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Virus and Racism
Written by Jaeyoung Jung | Published. 2020.03.11 10:36 | Count : 404
[Fear and effects by the Covid Virus that was spreading outside of China 13 January 2020 at first is getting bigger and serious about the whole world.photo by _freak wave_ In Pixabay]

Innumerable social media have started to show the outbreaks of Covid-19 (a.k.a Wuhan Coronavirus) and its danger. As a result, this problem is enough to make people frightened and concerned about themselves. Especially, concerns of Chinese students at Georgetown Prep School have been growing since the outbreak. One source of concern is the fact that they may not come back to the States if they go back to China during the spring break. 

One Chinese student, Tony Yan, has been really sad because he had planned to go on a trip with his family during this spring break. He even said about the virus, “It will be the fury of god to me who didn't study hard!” Other Asian students at Georgetown Prep also share the same worries. 

[Interviewing Eric Yao who is from Shanghai, China.
Photo by Jaeyoung Jung]

Unfortunately, the list of worries doesn’t end here. Actually, the bigger concern is the suspicious eyes of other non-Asian students. Eric Yao, another Chinese student describes the situation - “This situation is really worrisome and It has made me sad and stressed out. But, the bigger problem is how to correct the misguided belief of those people who think all Chinese people are infected by this virus. I can call it a novel type of racism.”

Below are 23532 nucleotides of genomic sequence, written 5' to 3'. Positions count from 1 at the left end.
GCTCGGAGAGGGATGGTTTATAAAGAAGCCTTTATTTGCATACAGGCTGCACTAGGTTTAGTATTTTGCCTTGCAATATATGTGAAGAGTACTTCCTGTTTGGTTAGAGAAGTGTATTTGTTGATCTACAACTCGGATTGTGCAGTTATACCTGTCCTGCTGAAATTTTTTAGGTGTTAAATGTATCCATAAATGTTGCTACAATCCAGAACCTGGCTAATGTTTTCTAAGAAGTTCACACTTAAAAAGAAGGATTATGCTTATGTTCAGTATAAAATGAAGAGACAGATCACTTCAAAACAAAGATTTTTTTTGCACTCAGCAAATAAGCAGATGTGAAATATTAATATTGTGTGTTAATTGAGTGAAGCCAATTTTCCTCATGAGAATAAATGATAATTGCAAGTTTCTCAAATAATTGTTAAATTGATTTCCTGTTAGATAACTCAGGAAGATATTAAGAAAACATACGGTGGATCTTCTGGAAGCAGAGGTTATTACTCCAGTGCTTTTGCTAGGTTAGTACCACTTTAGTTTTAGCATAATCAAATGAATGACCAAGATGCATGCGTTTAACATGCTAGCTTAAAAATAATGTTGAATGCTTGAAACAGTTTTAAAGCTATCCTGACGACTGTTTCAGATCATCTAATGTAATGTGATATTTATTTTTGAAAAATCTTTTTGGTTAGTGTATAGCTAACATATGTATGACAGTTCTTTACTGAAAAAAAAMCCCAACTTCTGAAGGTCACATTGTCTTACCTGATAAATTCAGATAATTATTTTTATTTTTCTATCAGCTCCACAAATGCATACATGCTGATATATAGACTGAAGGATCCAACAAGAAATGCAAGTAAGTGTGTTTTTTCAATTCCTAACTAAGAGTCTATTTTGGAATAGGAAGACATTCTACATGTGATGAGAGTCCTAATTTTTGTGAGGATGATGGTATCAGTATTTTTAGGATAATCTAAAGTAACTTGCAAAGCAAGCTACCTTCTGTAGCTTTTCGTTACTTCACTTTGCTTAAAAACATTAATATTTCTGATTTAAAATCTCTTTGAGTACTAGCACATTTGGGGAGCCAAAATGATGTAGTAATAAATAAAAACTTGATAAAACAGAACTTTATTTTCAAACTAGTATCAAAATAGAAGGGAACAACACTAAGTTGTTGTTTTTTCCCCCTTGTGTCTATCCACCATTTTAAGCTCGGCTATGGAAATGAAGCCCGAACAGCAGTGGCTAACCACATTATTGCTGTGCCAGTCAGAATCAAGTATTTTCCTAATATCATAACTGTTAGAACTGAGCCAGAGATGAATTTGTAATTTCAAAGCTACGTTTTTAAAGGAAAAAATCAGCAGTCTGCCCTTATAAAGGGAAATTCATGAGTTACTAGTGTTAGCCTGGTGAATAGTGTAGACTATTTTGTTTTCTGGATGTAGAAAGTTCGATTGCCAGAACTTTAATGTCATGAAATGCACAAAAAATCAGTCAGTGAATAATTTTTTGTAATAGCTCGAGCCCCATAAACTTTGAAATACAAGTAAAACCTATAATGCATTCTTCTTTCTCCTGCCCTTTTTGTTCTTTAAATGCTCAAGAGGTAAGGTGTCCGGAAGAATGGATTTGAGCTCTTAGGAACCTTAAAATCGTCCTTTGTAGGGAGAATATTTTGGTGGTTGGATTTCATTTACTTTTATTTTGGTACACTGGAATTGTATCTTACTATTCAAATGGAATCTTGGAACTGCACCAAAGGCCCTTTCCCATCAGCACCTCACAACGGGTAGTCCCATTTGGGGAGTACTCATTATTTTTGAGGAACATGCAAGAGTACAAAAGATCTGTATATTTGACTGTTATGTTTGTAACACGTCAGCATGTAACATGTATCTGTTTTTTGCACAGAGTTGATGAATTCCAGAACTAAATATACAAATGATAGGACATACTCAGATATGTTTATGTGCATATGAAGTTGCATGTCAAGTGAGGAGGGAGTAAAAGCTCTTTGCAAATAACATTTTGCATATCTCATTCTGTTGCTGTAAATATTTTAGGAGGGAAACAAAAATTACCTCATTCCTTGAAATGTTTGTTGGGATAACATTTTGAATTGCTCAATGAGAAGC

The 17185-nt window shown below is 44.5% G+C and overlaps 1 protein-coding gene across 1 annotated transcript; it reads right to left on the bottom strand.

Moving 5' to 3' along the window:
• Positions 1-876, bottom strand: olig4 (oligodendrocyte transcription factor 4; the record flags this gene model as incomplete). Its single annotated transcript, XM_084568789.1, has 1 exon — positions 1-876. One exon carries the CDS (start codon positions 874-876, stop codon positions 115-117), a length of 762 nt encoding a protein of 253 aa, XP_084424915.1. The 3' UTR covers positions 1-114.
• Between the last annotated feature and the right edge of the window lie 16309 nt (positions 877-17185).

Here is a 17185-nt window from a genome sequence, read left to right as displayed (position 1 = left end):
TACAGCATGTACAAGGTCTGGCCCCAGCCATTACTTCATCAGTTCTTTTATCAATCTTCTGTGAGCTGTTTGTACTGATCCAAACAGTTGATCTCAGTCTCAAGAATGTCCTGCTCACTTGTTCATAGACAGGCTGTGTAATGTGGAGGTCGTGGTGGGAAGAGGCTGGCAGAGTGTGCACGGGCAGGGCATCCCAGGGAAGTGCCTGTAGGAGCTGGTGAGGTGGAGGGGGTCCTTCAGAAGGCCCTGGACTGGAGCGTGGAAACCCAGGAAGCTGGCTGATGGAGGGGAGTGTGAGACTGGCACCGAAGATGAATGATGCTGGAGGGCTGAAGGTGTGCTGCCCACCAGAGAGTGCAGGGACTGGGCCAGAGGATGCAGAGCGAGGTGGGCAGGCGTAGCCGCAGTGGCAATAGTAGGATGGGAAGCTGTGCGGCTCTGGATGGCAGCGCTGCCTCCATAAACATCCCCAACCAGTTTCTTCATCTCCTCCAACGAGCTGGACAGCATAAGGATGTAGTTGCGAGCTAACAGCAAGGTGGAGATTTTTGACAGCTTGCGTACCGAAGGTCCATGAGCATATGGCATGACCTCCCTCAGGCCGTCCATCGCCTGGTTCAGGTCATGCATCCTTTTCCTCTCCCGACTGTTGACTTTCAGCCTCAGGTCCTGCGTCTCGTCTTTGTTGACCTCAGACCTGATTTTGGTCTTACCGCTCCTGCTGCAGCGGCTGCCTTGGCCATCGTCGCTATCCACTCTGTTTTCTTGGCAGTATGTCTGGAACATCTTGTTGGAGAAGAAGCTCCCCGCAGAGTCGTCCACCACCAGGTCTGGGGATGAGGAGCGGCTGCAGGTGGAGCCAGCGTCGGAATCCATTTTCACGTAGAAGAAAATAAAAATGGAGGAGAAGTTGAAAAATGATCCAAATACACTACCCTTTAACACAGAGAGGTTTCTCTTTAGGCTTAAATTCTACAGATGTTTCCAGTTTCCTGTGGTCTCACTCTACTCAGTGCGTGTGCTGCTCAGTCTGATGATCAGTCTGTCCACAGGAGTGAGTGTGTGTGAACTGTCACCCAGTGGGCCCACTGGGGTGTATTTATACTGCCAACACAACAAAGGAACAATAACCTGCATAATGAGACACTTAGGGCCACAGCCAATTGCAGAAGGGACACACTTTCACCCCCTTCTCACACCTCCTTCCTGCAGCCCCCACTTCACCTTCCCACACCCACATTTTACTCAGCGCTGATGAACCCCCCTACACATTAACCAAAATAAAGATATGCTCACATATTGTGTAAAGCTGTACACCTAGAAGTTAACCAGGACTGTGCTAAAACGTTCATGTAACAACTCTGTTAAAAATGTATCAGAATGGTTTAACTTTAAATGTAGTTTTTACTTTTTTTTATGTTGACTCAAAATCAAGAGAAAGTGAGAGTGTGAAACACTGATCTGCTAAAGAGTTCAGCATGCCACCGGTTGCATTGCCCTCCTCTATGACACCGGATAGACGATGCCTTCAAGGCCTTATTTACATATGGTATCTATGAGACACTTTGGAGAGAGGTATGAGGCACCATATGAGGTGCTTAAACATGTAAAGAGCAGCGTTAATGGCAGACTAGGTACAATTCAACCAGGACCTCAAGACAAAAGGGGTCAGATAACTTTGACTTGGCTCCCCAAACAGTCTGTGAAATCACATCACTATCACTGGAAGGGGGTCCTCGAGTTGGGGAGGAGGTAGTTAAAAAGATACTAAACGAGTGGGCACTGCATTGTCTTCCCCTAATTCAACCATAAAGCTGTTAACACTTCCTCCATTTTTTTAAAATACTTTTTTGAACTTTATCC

In fact, the Covid19 outbreak provides a chance to reveal the deep-seated prejudice based on cultural difference, one that can be a source of suspicion and even discrimination. The news on peculiar Chinese culture of eating bat meat, presumably a source of virus, blames Chinese culture as the misery like this outbreak. Some of the Chinese students were mocked about this by their non-Asian peers. But, contrary to popular belief, all the Chinese students at Georgetown Prep School said that they had no experience of eating bat meat. Overgeneralization based on prejudice runs rampant. 

[Interviewing with Alex Munoz photo by Jaeyoung Jung]

One white student, Alex Munoz stated, “The fear and trepidation are perhaps natural reactions to this epidemic, but I think it is a bad idea to blame all Asians for causing this situation. We should all try our best not to be swept away by prejudicial impulses. We should not forget the fact that one of our school’s motto is “Men for Others.” We should be fair and equal to all students.” 

 










Jaeyoung Jung
Freshmen (grade 9)
Georgetown Preparatory School

Jaeyoung Jung  student_reporter@dherald.com

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